Proxy statement means `watch that fund'

Your Funds

Your Money

November 20, 2005|By CHARLES JAFFE

The folks running the Oppenheimer funds don't know my father-in-law.

If they did, they never would have sent him a 91-page proxy statement asking him to vote on 13 issues, all for two funds that "we don't have very much of our money in."

"It's not that I couldn't figure it out," the 79-year-old retired lawyer and judge told me. "It's that I don't want to work that hard. I'd bet that 95 percent of the people who got this just threw it right away and that most of the people who sent it back just voted with the board without actually knowing if that was the right thing to do or not."

The judge (that's what I call him) did neither. He sent the booklets to me along with one basic question: "Do these things change my fund to where I might want to get rid of it?"

Critical question

For any investor faced with a mutual fund's proxy ballot, that is the critical question to answer. Fund companies don't send proxies often, but when they do, the industrywide trend has been toward bigger, tougher-to-read booklets covering more issues than ever.

That's borne more out of expediency and a concern for costs than from an effort to conceal something nefarious. Because regular proxies aren't required - and because shareholders pay the freight for all costs when votes are necessary - management lets little issues build up until some unavoidable vote comes along.

The firm then loads every minor issue requiring a vote into one mailing, minimizing cost but maximizing confusion. That's how Oppenheimer's booklet becomes 91 pages and how firms such as Vanguard, Fidelity, Janus and others have issued proxy booklets of more than 50 pages on some funds in recent years.

Most of the issues being voted on concern investment rules and policies, but the real issue is equal footing for all funds within a family.

Other frameworks

At Oppenheimer, for example, some of the 11 funds covered by the proxy started in other families (the Rochester funds and Quest for Value funds). As such, they were built on a different prospectus framework than funds that began life in the Oppenheimer family.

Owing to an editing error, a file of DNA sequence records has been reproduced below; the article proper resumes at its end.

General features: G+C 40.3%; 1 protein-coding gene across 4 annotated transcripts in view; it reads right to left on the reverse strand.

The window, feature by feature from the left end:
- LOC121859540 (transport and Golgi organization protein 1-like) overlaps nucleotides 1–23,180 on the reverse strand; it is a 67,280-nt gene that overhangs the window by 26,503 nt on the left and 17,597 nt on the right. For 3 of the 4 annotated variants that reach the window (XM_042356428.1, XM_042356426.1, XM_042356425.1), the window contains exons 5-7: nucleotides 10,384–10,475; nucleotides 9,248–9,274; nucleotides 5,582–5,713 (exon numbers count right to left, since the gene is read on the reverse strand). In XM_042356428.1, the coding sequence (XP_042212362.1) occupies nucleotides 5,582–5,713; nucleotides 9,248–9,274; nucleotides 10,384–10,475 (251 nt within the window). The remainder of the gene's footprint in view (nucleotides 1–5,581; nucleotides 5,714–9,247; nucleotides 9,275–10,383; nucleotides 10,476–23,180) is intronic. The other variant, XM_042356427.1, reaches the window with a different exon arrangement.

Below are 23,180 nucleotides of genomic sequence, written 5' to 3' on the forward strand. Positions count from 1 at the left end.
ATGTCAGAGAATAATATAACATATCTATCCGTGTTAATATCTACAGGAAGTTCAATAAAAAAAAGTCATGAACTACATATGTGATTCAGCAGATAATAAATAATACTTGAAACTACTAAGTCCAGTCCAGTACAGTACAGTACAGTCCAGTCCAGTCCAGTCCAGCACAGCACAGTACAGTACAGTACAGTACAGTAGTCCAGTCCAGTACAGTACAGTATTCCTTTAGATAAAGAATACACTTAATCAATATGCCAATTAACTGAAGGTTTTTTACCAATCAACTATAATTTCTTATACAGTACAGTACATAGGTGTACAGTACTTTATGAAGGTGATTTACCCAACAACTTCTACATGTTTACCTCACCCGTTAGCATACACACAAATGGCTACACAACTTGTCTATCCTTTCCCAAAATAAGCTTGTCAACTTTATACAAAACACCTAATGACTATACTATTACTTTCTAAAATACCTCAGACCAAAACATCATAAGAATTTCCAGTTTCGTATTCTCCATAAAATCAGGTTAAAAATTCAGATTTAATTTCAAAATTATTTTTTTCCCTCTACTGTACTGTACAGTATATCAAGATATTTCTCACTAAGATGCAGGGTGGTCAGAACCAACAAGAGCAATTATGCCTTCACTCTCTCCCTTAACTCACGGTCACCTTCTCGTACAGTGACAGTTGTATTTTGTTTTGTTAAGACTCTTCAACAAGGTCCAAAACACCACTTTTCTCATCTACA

Operating all of a firm's funds on the same rules structure makes them a bit easier to run and govern.

Management companies know that proxies are a pain. Because they are so dense, my father-in-law's logic holds: Investors frequently toss the ballot without voting, forcing the fund company to spend more shareholder money to hire a solicitor to bring out the vote.

Investors also ignore proxies because they figure their vote doesn't count for much. With the exception of the extremely rare big deal - of which there have been maybe three cases in the last 15 years - the votes go through precisely as the fund board recommends.

If you can't stop these votes from going the board's way, it's easy to think there is little reason to care.

In the case of the Oppenheimer funds, the board wants more flexibility on certain investment policies, such as short-selling or standards for diversification.

Management makes it clear that altering current policies does not mean that the funds will suddenly tilt in new directions.

Shareholders aren't likely to wake up and find their fund suddenly investing in something completely out of the charter.

The ballot includes 13 issues, but it's hard to believe an investor will notice a single difference, assuming everything passes on Dec. 5. (I've told my father-in-law to hang onto the funds.)

Many proxies are not so kind. Shareholders who don't pay attention could find themselves voting to approve a 12b-1 fee for sales and marketing of the fund - which raises the expense ratio paid by investors - and could be changing policies about diversification, investment strategies or even what issues management will need a vote on in the future.

Even in the most benign situations, like the Oppenheimer case, there is no denying that when a fund's board of directors gets more control through charter changes approved in a proxy vote, there is potential for below-the-radar alterations in the future.

Warning sign

Those issues aren't necessarily a problem, until they surface in the form of deteriorating performance caused by management moves the shareholder might not have thought were possible. It doesn't happen often, but that's no reason to ignore the proxy as a potential warning sign.

Management doesn't ask for your opinion as a shareholder every day. When it does, it's a wake-up call; make sure you can live with the proposed changes, but put the funds on your "watch list" until you feel certain that they live up to the standard proxy-ballot promise that nothing bad will happen when you vote "Yes."

jaffe@marketwatch.com

Charles Jaffe is senior columnist for MarketWatch. He can be reached by mail at Box 70, Cohasset, Mass. 02025-0070.

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